technology and R&D capability, and (c) growth in international business.
    l Marketing tie-ins for (a) distribution and (b) cobranding.
    l Asset purchases for (a) new products, (b) new technology, and (c) new
    l Strategic alliances for (a) product swaps and (b) R&D alliances.
    There were further challenges for Tata Motors, such as cost pressures on input
    materials like steel, engineering plastics, aluminum, copper, and so on. As of April
    2005, the company also felt the impact of emission compliance measures. Eleven
    cities in India have migrated to Euro III, while the rest of the country will migrate
    to Euro II emission norms. The cost of meeting the emission standards may lead to
    an increase in price, leading to sluggish demand conditions in 2006. Fuel price
    increases are also a factor.
    Furthermore, the automotive business model was changing. Automobile manufacturers were making money not only by selling cars but also by maintaining them
    and selling accessories.
    Tata Motors acquired Daewoo Commercial Vehicle Co. (DWCV) of Korea and
    made it a 100 percent subsidiary on March 30, 2004. The HCV was a product segment of DWCV and a complementary product for Tata. The acquisition gave Tata
    access to assembly technology for high-end trucks, the potential for leading the
    Integrating Case 1 Tata Motors 289
    domestic market in high-end trucks, and an entry to the South Korea market for
    medium and intermediate commercial vehicles. Tata had a market share of 25 percent as well as an additional annual production capacity of 20,000 units. The purchase was a very profitable venture, earning Tata US $5.4 million on a turnover of
    US $222 million in fiscal year 2003 on a 21 percent of Daewoo’s capacity utilization.
    Positioning of Tata Motors in the Global Markets
    Ravi Kanth, Tata’s Managing Director, had to decide on a positioning strategy for
    Tata Motors in the global markets. Tata Motors aspired to be among the top global
    manufacturers in the product group of medium and heavy trucks. In pickup
    trucks, Tata had to establish a presence in the global segment and couple that
    with a high domestic demand potential. Tata also targeted the niche global markets in the compact car segment.
    Enhancing Capabilities: Partnering with World-Class Players
    Tata Motors is no stranger to global partnering:
  7. In a joint venture with Marcopolo (Tata Motors, 51 percent; Marcopolo, 49
    percent), the goal was to take advantage of product development and participation in mass transport opportunities in Indian and international markets.
    The target is to produce 150,000 buses (24- to 54-seaters) in five years using
    India’s low-cost advantage.
  8. In an alliance with Fiat, (a) Fiat distributes products in India and (b) the two
    companies engage in a joint manufacturing venture (Tata Motors, 50 percent;
    Fiat, 50 percent) in India. Tata gained access to world-class car engine technology. Both companies gained access to a production capacity of 100,000 cars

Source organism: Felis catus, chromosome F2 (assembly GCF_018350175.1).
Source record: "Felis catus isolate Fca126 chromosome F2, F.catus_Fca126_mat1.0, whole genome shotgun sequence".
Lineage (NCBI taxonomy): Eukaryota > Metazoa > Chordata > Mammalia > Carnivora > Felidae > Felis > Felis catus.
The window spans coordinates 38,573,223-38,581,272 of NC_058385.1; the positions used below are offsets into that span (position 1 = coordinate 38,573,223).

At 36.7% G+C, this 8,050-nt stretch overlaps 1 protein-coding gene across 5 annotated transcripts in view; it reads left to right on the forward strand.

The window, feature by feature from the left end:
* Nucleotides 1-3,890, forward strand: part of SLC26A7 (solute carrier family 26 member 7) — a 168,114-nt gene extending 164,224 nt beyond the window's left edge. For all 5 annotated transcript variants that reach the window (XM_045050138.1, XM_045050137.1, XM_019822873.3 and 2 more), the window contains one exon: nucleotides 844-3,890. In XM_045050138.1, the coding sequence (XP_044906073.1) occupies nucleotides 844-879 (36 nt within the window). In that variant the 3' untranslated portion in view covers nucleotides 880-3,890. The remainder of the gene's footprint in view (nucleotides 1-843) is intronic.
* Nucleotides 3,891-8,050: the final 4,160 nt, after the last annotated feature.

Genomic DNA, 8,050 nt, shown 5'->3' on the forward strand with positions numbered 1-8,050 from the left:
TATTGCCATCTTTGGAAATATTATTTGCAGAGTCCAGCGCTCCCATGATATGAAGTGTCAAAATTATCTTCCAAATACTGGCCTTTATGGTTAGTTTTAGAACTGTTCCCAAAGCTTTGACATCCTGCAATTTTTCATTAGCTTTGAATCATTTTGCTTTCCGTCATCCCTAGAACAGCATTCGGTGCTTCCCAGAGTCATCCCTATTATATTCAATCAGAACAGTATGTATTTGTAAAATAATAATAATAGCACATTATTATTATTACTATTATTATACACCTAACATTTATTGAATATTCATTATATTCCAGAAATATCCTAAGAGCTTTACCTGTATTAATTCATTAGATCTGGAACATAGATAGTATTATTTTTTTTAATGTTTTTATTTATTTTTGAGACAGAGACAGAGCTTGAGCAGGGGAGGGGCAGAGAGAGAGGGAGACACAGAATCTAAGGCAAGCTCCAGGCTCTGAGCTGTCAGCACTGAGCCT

and 250,000 units of engines and transmissions for use globally.
  9. To capitalize on the regional trading block ASEAN and local country competencies, Tata formed a joint venture in Thailand with Thonburi Thailand
    (Tata Motors, 70 percent; Thonburi, 30 percent). In Phase I, the production
    capacity was 12,500 units per annum. In March 2008, Xenon was launched in
    Thailand, and an eco car project started.
  10. To deal with customs in South Africa, Tata Motors formed a subsidiary (Tata
    Motors, 60 percent; Tata Africa, 40 percent). The products manufactured will
    be passenger and commercial vehicles.
    Despite this track record, many were surprised when Tata Motors acquired Jaguar
    Land Rover for US $2.3 billion. Tata had its reasons for the purchase: (a) the opportunity to participate in two fast-growing auto segments (premium and small cars)
    and to build a comprehensive product portfolio with an immediate global footprint;
    (b) to increase business diversity across markets and product segments; (c) to get a
    unique opportunity to move into a premium segment with access to world-class
    iconic brands; (d) to fit Land Rover naturally above Tata’s utility/sport utility/crossover offerings for the 4 ! 4 premium category and to broaden the brand portfolio
    with Jaguar’s performance/luxury vehicles; and (e) to enjoy long-term benefits from
    component sourcing, low-cost engineering, and design services.
    For any company to survive, its organizational structure must be excellent and
    coupled with a suitable business model, effective cost control mechanisms, appropriate products and services, ample resource capabilities, process, and quality, as
    well as with organic and inorganic growth strategies.
    290 Part 2 Integrating Case 1
  11. What are some of the features of the Indian market
    that make it an attractive domestic market to Tata
  12. Prepare a SWOT analysis for Tata.
  13. What does a five forces model look like for Tata in the
    global automotive market?
  14. What are the key success factors for a global automobile major?
  15. As mentioned in the case, the international success
    strategies for Tata were “to consolidate position in
    the domestic market and expand international
    footprint through development of new products
    by leveraging in house capabilities, acquisitions,
    and strategic collaborations to gain complementary
    capabilities.” Did Tata achieve these goals? Please
    elaborate your answers with examples from the
  16. Ravi Kanth said that international success will take
    place through focused positioning and marketing
    in selected countries. Do you agree with his
    Integrating Case 1 Tata Motors 291

Sample Solution